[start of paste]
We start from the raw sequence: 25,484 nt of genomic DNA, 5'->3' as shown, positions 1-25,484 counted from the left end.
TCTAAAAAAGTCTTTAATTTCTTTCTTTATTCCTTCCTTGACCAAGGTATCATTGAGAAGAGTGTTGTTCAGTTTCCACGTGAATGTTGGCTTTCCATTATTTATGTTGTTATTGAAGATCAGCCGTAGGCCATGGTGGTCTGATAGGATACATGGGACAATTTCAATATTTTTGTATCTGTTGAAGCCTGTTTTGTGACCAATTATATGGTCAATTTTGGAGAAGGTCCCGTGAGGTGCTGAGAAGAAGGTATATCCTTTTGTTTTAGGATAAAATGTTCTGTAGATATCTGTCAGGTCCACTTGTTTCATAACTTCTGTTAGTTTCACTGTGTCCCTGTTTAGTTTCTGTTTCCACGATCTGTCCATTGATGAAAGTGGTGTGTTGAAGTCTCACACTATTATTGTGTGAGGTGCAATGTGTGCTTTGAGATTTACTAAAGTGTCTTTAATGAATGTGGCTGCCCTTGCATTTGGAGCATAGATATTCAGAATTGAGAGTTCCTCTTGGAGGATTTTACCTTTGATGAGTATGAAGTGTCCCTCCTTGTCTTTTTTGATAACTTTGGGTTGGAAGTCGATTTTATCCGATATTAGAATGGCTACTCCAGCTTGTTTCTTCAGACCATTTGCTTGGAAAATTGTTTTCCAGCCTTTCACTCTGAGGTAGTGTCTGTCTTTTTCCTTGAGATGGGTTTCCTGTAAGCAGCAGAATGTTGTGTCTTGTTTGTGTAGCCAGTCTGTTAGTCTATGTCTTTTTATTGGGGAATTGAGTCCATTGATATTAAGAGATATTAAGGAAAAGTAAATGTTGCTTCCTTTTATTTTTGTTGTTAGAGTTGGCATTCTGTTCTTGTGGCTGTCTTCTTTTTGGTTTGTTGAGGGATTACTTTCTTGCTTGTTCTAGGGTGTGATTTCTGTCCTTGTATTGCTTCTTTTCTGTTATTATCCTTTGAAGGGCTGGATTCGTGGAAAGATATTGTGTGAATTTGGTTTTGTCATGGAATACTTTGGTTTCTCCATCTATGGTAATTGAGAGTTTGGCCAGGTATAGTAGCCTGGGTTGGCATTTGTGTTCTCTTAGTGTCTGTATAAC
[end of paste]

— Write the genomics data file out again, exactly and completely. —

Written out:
We start from the raw sequence: 25,484 nt of genomic DNA, 5'->3' as shown, positions 1-25,484 counted from the left end.
TCTAAAAAAGTCTTTAATTTCTTTCTTTATTCCTTCCTTGACCAAGGTATCATTGAGAAGAGTGTTGTTCAGTTTCCACGTGAATGTTGGCTTTCCATTATTTATGTTGTTATTGAAGATCAGCCGTAGGCCATGGTGGTCTGATAGGATACATGGGACAATTTCAATATTTTTGTATCTGTTGAAGCCTGTTTTGTGACCAATTATATGGTCAATTTTGGAGAAGGTCCCGTGAGGTGCTGAGAAGAAGGTATATCCTTTTGTTTTAGGATAAAATGTTCTGTAGATATCTGTCAGGTCCACTTGTTTCATAACTTCTGTTAGTTTCACTGTGTCCCTGTTTAGTTTCTGTTTCCACGATCTGTCCATTGATGAAAGTGGTGTGTTGAAGTCTCACACTATTATTGTGTGAGGTGCAATGTGTGCTTTGAGATTTACTAAAGTGTCTTTAATGAATGTGGCTGCCCTTGCATTTGGAGCATAGATATTCAGAATTGAGAGTTCCTCTTGGAGGATTTTACCTTTGATGAGTATGAAGTGTCCCTCCTTGTCTTTTTTGATAACTTTGGGTTGGAAGTCGATTTTATCCGATATTAGAATGGCTACTCCAGCTTGTTTCTTCAGACCATTTGCTTGGAAAATTGTTTTCCAGCCTTTCACTCTGAGGTAGTGTCTGTCTTTTTCCTTGAGATGGGTTTCCTGTAAGCAGCAGAATGTTGTGTCTTGTTTGTGTAGCCAGTCTGTTAGTCTATGTCTTTTTATTGGGGAATTGAGTCCATTGATATTAAGAGATATTAAGGAAAAGTAAATGTTGCTTCCTTTTATTTTTGTTGTTAGAGTTGGCATTCTGTTCTTGTGGCTGTCTTCTTTTTGGTTTGTTGAGGGATTACTTTCTTGCTTGTTCTAGGGTGTGATTTCTGTCCTTGTATTGCTTCTTTTCTGTTATTATCCTTTGAAGGGCTGGATTCGTGGAAAGATATTGTGTGAATTTGGTTTTGTCATGGAATACTTTGGTTTCTCCATCTATGGTAATTGAGAGTTTGGCCAGGTATAGTAGCCTGGGTTGGCATTTGTGTTCTCTTAGTGTCTGTATAAC